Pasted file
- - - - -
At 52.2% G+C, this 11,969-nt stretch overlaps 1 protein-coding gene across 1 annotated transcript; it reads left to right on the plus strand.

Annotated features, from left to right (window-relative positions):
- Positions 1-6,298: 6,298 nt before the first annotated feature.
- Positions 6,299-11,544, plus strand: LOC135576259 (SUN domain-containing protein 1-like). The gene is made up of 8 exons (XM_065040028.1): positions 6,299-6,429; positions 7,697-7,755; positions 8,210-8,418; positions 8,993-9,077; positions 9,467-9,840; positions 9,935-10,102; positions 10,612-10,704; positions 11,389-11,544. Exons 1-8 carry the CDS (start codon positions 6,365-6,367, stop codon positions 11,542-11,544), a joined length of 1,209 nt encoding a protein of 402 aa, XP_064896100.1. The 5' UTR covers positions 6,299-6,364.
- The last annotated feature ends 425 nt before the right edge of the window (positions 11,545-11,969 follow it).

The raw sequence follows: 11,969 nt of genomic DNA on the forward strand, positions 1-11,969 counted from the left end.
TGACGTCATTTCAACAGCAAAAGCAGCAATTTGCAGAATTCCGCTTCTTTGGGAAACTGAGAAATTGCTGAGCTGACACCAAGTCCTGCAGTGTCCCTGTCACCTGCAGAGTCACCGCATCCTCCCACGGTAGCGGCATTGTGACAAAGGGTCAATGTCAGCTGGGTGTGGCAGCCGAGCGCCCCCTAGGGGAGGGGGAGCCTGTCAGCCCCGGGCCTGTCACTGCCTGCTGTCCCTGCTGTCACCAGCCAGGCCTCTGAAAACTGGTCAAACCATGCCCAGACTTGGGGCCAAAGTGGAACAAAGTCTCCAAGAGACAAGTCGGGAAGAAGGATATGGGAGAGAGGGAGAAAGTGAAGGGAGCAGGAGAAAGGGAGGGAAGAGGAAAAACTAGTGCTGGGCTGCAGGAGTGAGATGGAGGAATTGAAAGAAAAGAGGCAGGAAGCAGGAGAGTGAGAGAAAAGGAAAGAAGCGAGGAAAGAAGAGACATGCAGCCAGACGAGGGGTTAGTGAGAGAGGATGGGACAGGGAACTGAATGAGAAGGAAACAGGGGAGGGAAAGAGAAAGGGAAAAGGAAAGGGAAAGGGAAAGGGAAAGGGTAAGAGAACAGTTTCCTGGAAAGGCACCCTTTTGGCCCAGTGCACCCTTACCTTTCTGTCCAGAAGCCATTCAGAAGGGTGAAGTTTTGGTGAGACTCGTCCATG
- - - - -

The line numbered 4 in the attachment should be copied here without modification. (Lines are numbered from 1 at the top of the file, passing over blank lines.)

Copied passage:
- Positions 6,299-11,544, plus strand: LOC135576259 (SUN domain-containing protein 1-like). The gene is made up of 8 exons (XM_065040028.1): positions 6,299-6,429; positions 7,697-7,755; positions 8,210-8,418; positions 8,993-9,077; positions 9,467-9,840; positions 9,935-10,102; positions 10,612-10,704; positions 11,389-11,544. Exons 1-8 carry the CDS (start codon positions 6,365-6,367, stop codon positions 11,542-11,544), a joined length of 1,209 nt encoding a protein of 402 aa, XP_064896100.1. The 5' UTR covers positions 6,299-6,364.